|Hi, Lisandra –
I’m very glad to see that you are getting right to the point your sentences – good! Grammatically, this is much better.
On another note, a research paper always makes and seeks to prove a specific point. You’ll need to revise this so that it does so, so that it is much more specific.
The way I see it, you’ve got two subjects here that could both work well for a research paper. One paper might be about the causes of the recent Supreme Court decision to allow gay couples to marry. Another paper might be about the effects of one particular technology on either infants’ cognitive skills or infants’ social skills.
I’d do some research first and find out what’s out there on each topic before I chose. Then, in a day or two, I’d choose my topic and begin researching in earnest.
Let your entire paper focus on the one topic. Come right to the point about it in your thesis.Let your introduction bring up the topic, try to interest readers in it, and give the thesis. Let the topic sentences of each body paragraph support and develop one aspect of the thesis.
Use research – quotations and paraphrase which are attributed to their sources – to support your topic sentences. Use quotations with care, though. You don’t want your paper to look like a patchwork of quotations sewn together.
Here are some tips for using quotations:
Quotation marks are used to record someone’s precise words, either spoken or written. You must also attribute the quotation, tell who said it or wrote it. On first reference, give full name and credentials:
According to geologist Dr. Linda Carl, “Earth’s early atmosphere was much different than it is today.”
“Earth’s early atmosphere was much different than it is today,’ notes geologist Dr. Linda Carl.
Some words to consider using in an attribution: she says, she writes, he observes, he mentions, she notes, he points out, etc.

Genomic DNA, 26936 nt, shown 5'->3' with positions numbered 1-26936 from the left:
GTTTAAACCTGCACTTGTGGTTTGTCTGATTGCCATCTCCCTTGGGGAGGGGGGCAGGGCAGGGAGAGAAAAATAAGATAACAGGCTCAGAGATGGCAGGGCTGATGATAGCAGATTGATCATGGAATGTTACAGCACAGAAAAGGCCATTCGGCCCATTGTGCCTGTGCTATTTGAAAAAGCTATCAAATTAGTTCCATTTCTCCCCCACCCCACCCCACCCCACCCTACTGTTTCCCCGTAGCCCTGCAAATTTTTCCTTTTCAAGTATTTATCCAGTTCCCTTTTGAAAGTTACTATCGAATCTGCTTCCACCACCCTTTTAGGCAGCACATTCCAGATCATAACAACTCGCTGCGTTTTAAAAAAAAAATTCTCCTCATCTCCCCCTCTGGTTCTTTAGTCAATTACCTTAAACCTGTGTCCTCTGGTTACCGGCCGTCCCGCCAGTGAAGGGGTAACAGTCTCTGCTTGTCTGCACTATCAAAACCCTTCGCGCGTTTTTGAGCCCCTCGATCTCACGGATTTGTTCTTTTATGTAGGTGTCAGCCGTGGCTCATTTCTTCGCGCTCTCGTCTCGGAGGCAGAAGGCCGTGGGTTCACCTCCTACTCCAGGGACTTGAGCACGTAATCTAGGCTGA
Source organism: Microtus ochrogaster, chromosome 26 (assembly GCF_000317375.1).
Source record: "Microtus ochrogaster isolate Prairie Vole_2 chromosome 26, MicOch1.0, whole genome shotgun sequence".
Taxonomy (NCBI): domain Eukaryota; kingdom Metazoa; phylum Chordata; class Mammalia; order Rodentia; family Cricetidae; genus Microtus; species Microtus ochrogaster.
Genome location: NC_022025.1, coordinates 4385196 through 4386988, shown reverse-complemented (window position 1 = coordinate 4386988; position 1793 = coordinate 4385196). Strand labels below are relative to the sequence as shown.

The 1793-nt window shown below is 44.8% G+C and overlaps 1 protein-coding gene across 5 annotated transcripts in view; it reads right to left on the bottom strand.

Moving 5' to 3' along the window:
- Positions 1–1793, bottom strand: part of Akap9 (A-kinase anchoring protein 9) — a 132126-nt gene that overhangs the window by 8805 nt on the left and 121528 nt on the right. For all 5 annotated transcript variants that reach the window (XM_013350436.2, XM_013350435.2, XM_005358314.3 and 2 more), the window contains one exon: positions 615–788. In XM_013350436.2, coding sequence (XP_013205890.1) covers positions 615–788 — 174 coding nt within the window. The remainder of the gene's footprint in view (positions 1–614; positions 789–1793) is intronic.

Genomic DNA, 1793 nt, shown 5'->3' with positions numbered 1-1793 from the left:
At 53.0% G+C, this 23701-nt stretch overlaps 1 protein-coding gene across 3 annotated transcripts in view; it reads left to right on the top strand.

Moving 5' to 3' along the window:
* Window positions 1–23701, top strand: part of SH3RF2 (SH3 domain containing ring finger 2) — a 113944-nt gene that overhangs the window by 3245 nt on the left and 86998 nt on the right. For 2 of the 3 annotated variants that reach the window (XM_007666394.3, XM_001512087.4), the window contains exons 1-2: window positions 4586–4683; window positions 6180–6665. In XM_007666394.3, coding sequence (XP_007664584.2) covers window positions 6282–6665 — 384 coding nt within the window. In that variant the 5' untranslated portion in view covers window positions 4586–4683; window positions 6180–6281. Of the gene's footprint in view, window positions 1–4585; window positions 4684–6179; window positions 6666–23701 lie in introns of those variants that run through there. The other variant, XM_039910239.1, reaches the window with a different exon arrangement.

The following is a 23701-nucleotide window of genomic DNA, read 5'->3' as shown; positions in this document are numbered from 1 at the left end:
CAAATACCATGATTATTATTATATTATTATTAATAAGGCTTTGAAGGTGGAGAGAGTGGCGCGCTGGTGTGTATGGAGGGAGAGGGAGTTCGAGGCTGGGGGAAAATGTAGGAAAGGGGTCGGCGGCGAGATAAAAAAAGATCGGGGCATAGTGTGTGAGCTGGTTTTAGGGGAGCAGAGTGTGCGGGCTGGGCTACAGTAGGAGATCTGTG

Don’t write that someone is “quoting” unless they are giving someone else’s words or ideas. If you are writing their words, it is you who are doing the quoting. You are quoting them in your essay. The speaking is writing, saying, pointing out, mentioning, observing, etc. You should say someone is “quoting” only if they are repeating something someone else has said or written.
If you are giving the article’s name along with the quotation, do it like this: According to Jane Smith, writing in “James Bonding: A Study of Extra-Marital Psycho-Sexual Relations in Espionage” (2015), “In the real world, a government would almost certainly give a spy, such as James Bond, a much lower public profile” (p. 15).
Here’s a tip for giving names: On first reference, give a person’s full name and title. Capitalize the first letters of the important words title of their name if it precedes their name in the sentence:
As Sargeant Mark Smith points out …
Vice-Principal Valery Kelly notes …
The Chief of Operations, Vanessa Wu, was on hand to …
If their title does not precede their name in the reference, keep it lower case:
When we went to England, we saw the prince and princess at the theatrical opening.
On subsequent references, reference the last name, title, or both:
Smith says …
The vice-principal observes that …
Wu points out…
There is no need in our class to use Mr., Ms., Miss, or Mrs. before a name when you mentioning people. if it is relevant to your discussion, but use your judgment here.
I know this wasn’t said anywhere, but let me point it out here: Use present verb tense for literary attribution unless it would make your sentence really awkward. So even though Shakespeare died in 1616, we still need to say: As “Shakespeare writes… “, not “As Shakespeare wrote.” This is a convention in few languages, not only English.
Here’s a link to UMUC’s guide for parenthetical style: http://www.umuc.edu/library/libhow/citationresources.cfm
Here’s a link to APA style from The Purdue Owl for in-text citations, parenthetical citations that go inside your paragraphs:
Here’s a link for the Reference Page at the end of your paper:
I look forward to reading your work!